It was observed that the expression 'may be taken' in Sub-section (6) did not mean discretionary proceedings but meant proceedings which could be taken. In Mannalal's Case, AIR 1959 MP 264 (supra) reference was made to some observations of the Allahabad High Court in Jai Bir Singh v. Malkhan Singh, AIR 1958 All 364 suggesting that Section 479-A had repealed by implication sections 476 to 479 so far as the matter dealt with by Section 479-A were concerned. In regard to those observations it was pointed out in Mannalal's Case, AIR 1959 MP 264 that it would be more correct to say that in relation to the prosecution of any person appearing before a Court as a witness for giving false evidence or fabricating false evidence in a judicial proceeding, Section 479-A engrafts an exception to Section 476 of the Code of Criminal Procedure.

In other respects the decision in AIR 1958 All 364 (supra) is in accord with the view taken in Mannalal's Case AIR 1959 MP 264 (supra). That view finds support also in the decision of the Punjab High Court in Parshotam Lal v. Madan Lal, AIR 1959 Punj 145. A similar view has been taken in In re, S. Abdul Jabbar, AIR 1958 Andh Pra 469, In re, Muniamma, AIR 1959 Andh Pra 330, Naraiappa v. Chikkaramiah, AIR 1959 Mys 117 and Rangayya v. Ramaiah, AIR 1960 Andh Pra 233. In Bhagwandass v. The State, Cri Revn. No. 545 of 1957, D/- 18-9-1958 (A. P.) Chaturvedi, J., also held that prosecution against a witness who has given false or fabricated evidence in a judicial proceeding can be only under Section 479-A and not under Sections 476 to 479.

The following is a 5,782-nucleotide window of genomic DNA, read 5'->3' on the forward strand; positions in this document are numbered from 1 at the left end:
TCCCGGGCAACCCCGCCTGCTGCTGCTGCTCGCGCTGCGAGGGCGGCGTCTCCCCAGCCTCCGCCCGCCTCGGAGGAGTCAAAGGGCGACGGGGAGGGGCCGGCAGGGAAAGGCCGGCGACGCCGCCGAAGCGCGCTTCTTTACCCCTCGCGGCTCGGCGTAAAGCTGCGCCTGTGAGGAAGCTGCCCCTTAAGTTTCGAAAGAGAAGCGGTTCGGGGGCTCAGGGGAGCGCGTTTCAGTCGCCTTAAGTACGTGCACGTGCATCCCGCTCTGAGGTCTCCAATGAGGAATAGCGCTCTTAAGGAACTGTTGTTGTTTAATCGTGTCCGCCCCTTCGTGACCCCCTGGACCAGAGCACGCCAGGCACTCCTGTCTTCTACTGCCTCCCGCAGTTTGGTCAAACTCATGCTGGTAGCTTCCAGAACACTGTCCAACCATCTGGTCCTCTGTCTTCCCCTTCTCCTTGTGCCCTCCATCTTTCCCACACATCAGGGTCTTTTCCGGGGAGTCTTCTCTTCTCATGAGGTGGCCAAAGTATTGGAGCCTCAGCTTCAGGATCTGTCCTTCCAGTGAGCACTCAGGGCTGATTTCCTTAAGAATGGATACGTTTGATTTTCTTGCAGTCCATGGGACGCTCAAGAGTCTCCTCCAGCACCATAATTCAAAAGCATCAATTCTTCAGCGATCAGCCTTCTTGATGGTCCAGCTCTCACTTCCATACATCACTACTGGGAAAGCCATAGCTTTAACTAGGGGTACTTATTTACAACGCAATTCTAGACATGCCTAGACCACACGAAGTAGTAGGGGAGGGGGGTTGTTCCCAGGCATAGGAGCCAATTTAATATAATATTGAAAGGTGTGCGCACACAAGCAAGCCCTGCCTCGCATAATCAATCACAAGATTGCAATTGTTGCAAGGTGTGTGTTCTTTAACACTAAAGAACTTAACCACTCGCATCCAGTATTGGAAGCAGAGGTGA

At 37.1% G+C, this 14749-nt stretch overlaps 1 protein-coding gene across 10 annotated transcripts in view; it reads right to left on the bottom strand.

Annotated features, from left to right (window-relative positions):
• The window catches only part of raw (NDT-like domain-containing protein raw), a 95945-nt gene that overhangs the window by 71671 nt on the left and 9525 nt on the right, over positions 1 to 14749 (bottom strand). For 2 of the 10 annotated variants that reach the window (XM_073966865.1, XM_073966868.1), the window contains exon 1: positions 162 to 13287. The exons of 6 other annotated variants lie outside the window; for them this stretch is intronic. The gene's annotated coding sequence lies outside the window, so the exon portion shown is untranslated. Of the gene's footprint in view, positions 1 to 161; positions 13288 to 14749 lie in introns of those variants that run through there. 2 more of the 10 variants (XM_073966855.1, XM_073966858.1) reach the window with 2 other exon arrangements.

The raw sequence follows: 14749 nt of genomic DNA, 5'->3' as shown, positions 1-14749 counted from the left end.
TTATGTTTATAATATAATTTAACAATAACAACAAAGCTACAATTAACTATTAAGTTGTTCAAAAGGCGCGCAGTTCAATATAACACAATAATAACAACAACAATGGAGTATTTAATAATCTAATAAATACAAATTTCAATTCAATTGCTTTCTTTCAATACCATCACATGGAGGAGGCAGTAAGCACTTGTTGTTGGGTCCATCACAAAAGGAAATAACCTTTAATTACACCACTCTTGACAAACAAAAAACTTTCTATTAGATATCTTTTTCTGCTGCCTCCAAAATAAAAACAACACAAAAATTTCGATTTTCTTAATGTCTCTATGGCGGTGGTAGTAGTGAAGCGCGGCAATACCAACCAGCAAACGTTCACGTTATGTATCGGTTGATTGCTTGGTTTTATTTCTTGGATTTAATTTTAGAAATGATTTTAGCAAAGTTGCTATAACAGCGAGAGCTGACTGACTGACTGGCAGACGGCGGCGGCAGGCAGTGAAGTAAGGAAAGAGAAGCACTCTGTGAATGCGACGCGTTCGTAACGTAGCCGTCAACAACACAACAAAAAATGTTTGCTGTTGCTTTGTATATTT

6. The decision in AIR 1959 All 744 is no doubt to the contrary. The view expressed in that case is that Section 479-A has not impliedly repealed Section 476 in respect of all cases of witnesses giving or fabricating false evidence in judicial proceedings and that Section 476 will apply to witnesses whose cases cannot be brought under Section 479-A for one reason or another; that Section 479-A was enacted to give additional power to the Court authorizing it to deal speedily with the more flagrant or serious cases of intentionally giving false evidence or intentionally fabricating evidence in judicial proceedings as is clear from the fact that under Section 479-A the Court can act only if it is of opinion that not merely it is expedient in the interests of justice to launch such a prosecution, but that it is necessary to do so inorder to eradicate the evils of perjury or fabrication of false evidence; and that the less serious types of offences which do not fall under Section 478-A cannot, however, be allowed to go unpunished and must be dealt with under Section 476. The conditions essential for the applicability of Section 479-A to witnesses were enumerated by the learned Judges of the Allahabad High Court in paragraph 14, of their Judgment thus:-